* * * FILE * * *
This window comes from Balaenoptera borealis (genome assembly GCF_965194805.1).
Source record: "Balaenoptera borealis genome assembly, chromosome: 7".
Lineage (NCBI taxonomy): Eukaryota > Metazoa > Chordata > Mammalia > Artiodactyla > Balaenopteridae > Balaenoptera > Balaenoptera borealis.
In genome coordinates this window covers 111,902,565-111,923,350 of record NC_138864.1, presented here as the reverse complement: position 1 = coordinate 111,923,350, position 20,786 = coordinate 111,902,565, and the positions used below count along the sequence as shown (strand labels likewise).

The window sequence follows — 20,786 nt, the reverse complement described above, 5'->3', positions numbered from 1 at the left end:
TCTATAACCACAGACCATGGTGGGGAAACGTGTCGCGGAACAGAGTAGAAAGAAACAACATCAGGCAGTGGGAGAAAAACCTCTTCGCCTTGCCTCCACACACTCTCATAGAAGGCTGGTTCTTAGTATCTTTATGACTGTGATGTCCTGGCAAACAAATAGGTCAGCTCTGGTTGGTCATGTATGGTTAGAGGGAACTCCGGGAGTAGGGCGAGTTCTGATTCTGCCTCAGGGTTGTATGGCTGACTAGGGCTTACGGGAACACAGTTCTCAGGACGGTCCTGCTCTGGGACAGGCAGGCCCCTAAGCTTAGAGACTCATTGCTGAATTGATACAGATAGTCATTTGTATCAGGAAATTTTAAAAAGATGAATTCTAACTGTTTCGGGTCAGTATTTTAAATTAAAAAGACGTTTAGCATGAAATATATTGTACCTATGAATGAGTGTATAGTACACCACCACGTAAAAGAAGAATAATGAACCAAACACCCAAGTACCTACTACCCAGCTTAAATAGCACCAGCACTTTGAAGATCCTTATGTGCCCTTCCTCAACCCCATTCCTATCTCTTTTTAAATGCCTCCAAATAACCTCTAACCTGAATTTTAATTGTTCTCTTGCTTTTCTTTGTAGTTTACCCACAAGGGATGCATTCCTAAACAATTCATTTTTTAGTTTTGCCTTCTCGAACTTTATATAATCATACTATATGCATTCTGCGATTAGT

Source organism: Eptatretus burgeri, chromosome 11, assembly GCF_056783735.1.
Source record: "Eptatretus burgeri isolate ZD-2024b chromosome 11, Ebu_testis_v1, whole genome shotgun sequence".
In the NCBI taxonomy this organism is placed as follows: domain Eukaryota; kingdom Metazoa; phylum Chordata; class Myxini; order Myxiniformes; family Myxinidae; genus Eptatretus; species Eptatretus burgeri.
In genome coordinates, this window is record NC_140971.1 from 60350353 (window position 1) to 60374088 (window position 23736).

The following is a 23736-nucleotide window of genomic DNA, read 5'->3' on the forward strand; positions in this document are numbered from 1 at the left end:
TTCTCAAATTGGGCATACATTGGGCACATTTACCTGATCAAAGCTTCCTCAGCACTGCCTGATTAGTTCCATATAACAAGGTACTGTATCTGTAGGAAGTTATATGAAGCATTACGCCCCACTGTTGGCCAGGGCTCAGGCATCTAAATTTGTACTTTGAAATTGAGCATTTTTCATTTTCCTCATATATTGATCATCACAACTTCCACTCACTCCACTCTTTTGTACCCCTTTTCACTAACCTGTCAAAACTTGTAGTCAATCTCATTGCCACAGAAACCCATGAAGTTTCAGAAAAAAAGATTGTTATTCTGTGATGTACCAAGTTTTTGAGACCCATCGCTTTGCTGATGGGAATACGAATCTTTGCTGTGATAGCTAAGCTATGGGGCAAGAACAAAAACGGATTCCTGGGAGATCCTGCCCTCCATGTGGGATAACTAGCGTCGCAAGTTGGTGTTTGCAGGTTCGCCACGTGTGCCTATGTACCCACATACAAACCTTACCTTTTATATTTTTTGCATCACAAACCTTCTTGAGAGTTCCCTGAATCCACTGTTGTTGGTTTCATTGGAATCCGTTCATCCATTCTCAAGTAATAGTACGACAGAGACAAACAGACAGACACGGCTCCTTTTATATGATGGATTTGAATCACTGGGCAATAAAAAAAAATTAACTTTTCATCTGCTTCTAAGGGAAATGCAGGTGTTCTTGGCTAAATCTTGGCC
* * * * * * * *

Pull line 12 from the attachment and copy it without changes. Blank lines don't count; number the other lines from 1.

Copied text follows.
TTCTCAAATTGGGCATACATTGGGCACATTTACCTGATCAAAGCTTCCTCAGCACTGCCTGATTAGTTCCATATAACAAGGTACTGTATCTGTAGGAAGTTATATGAAGCATTACGCCCCACTGTTGGCCAGGGCTCAGGCATCTAAATTTGTACTTTGAAATTGAGCATTTTTCATTTTCCTCATATATTGATCATCACAACTTCCACTCACTCCACTCTTTTGTACCCCTTTTCACTAACCTGTCAAAACTTGTAGTCAATCTCATTGCCACAGAAACCCATGAAGTTTCAGAAAAAAAGATTGTTATTCTGTGATGTACCAAGTTTTTGAGACCCATCGCTTTGCTGATGGGAATACGAATCTTTGCTGTGATAGCTAAGCTATGGGGCAAGAACAAAAACGGATTCCTGGGAGATCCTGCCCTCCATGTGGGATAACTAGCGTCGCAAGTTGGTGTTTGCAGGTTCGCCACGTGTGCCTATGTACCCACATACAAACCTTACCTTTTATATTTTTTGCATCACAAACCTTCTTGAGAGTTCCCTGAATCCACTGTTGTTGGTTTCATTGGAATCCGTTCATCCATTCTCAAGTAATAGTACGACAGAGACAAACAGACAGACACGGCTCCTTTTATATGATGGATTTGAATCACTGGGCAATAAAAAAAAATTAACTTTTCATCTGCTTCTAAGGGAAATGCAGGTGTTCTTGGCTAAATCTTGGCC